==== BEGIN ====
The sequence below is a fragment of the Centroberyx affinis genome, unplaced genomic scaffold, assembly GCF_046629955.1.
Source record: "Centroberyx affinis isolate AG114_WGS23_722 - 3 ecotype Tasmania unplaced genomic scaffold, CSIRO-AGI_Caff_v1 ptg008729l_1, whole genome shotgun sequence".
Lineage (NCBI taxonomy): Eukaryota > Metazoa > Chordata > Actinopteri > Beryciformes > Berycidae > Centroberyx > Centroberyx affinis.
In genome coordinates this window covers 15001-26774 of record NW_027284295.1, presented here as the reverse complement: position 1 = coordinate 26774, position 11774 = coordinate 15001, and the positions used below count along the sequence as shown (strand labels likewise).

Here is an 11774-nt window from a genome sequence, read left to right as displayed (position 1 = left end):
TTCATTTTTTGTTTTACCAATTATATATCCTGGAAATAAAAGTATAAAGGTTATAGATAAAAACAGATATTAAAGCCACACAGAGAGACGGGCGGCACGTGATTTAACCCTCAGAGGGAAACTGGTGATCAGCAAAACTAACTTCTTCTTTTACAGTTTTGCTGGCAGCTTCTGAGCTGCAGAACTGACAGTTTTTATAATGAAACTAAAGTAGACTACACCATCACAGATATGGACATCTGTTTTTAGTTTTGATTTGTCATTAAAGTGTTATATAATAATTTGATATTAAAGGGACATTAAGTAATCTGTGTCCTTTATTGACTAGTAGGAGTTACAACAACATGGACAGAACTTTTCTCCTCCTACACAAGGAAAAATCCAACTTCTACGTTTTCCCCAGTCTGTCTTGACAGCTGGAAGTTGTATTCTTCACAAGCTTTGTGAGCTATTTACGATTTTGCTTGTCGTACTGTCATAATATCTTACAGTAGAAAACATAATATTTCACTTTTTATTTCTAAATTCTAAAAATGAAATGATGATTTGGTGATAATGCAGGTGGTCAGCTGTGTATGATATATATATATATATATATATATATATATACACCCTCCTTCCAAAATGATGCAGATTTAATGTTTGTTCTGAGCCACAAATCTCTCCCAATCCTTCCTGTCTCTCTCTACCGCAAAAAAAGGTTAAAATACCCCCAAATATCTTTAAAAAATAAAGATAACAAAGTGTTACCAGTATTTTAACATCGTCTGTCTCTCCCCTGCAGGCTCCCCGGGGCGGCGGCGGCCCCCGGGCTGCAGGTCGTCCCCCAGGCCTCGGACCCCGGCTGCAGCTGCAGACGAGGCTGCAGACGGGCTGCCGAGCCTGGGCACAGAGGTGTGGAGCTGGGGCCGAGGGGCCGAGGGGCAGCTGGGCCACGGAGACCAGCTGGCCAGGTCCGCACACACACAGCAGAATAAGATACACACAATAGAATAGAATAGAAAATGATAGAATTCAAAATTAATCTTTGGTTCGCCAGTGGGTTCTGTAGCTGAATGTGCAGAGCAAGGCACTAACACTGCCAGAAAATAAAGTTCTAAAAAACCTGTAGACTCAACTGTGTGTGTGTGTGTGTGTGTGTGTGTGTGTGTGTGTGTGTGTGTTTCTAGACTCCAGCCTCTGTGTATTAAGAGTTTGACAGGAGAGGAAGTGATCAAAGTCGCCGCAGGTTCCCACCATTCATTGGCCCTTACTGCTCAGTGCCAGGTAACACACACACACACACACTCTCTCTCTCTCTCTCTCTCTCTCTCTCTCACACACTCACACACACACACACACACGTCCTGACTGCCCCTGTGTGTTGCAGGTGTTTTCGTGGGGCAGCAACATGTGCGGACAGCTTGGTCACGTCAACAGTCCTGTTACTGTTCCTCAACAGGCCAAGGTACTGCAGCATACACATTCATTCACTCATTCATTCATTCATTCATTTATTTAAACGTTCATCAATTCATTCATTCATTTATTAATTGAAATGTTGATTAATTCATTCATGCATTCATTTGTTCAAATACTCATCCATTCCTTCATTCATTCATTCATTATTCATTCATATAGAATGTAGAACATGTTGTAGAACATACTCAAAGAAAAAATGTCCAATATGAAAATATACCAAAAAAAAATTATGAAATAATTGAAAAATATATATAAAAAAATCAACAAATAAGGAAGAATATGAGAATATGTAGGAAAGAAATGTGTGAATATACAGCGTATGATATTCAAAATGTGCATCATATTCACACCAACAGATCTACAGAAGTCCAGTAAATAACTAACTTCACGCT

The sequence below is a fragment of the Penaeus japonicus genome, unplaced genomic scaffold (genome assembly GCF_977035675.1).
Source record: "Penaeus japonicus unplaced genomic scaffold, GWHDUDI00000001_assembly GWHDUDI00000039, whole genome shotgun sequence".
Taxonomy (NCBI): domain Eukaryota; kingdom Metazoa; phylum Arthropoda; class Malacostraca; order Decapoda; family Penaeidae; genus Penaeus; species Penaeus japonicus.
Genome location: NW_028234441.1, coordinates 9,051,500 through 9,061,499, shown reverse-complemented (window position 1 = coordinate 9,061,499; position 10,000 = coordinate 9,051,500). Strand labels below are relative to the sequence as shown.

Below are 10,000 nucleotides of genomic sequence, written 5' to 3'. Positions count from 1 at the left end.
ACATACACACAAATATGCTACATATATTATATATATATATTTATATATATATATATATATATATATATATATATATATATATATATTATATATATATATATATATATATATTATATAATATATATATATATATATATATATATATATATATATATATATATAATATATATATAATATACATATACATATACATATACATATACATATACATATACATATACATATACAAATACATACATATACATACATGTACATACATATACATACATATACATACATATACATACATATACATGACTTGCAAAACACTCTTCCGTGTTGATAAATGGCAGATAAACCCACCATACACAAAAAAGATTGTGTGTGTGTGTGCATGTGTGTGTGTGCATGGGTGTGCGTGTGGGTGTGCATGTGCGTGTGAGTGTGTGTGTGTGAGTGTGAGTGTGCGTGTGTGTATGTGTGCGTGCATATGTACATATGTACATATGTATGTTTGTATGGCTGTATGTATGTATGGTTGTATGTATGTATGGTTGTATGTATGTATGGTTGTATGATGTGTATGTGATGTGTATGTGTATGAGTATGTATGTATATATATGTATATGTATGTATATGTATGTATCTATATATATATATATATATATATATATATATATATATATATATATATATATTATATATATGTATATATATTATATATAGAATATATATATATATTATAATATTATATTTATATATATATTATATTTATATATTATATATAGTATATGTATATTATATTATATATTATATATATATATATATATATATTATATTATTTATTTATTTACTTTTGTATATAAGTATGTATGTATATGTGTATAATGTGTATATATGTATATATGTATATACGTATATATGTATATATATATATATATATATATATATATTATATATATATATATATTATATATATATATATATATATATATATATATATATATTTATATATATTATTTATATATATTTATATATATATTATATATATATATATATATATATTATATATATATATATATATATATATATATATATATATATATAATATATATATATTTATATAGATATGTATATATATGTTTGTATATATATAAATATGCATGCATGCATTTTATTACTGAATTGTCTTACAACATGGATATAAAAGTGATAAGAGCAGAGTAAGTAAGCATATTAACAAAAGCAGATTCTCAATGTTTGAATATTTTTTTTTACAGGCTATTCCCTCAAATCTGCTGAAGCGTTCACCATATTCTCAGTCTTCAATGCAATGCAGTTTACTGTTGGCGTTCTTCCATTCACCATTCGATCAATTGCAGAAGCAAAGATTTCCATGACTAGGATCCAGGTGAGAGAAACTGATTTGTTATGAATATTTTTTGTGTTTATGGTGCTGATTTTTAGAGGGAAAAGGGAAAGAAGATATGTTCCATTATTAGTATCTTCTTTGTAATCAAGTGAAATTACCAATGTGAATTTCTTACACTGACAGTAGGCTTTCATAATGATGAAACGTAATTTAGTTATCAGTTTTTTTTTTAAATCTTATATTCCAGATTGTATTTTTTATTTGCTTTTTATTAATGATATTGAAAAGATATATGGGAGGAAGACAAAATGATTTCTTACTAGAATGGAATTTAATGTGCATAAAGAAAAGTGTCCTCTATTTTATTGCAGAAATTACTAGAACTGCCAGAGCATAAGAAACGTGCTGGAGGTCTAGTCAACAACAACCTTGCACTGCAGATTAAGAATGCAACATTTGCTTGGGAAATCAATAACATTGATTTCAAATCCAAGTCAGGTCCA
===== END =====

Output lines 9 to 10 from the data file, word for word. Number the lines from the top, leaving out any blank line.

Taxonomy (NCBI): domain Eukaryota; kingdom Metazoa; phylum Arthropoda; class Malacostraca; order Decapoda; family Penaeidae; genus Penaeus; species Penaeus japonicus.
Genome location: NW_028234441.1, coordinates 9,051,500 through 9,061,499, shown reverse-complemented (window position 1 = coordinate 9,061,499; position 10,000 = coordinate 9,051,500). Strand labels below are relative to the sequence as shown.